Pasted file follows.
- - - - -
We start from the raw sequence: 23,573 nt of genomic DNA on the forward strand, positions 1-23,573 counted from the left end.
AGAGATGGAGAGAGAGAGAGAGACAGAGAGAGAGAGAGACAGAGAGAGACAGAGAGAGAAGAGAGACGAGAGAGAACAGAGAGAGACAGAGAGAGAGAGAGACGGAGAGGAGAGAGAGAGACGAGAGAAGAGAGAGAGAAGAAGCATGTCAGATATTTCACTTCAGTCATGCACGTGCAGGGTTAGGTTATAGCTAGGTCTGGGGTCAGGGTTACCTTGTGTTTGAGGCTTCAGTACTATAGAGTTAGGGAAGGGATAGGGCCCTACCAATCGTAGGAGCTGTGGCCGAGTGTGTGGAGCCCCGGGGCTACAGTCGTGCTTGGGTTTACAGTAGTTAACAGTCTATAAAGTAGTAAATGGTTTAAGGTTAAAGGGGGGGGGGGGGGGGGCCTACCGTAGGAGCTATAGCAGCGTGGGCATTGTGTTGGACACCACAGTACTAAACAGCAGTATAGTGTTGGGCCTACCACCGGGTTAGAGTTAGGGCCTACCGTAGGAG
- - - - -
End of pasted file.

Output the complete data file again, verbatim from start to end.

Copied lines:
We start from the raw sequence: 23,573 nt of genomic DNA on the forward strand, positions 1-23,573 counted from the left end.
AGAGATGGAGAGAGAGAGAGAGACAGAGAGAGAGAGAGACAGAGAGAGACAGAGAGAGAAGAGAGACGAGAGAGAACAGAGAGAGACAGAGAGAGAGAGAGACGGAGAGGAGAGAGAGAGACGAGAGAAGAGAGAGAGAAGAAGCATGTCAGATATTTCACTTCAGTCATGCACGTGCAGGGTTAGGTTATAGCTAGGTCTGGGGTCAGGGTTACCTTGTGTTTGAGGCTTCAGTACTATAGAGTTAGGGAAGGGATAGGGCCCTACCAATCGTAGGAGCTGTGGCCGAGTGTGTGGAGCCCCGGGGCTACAGTCGTGCTTGGGTTTACAGTAGTTAACAGTCTATAAAGTAGTAAATGGTTTAAGGTTAAAGGGGGGGGGGGGGGGGGCCTACCGTAGGAGCTATAGCAGCGTGGGCATTGTGTTGGACACCACAGTACTAAACAGCAGTATAGTGTTGGGCCTACCACCGGGTTAGAGTTAGGGCCTACCGTAGGAG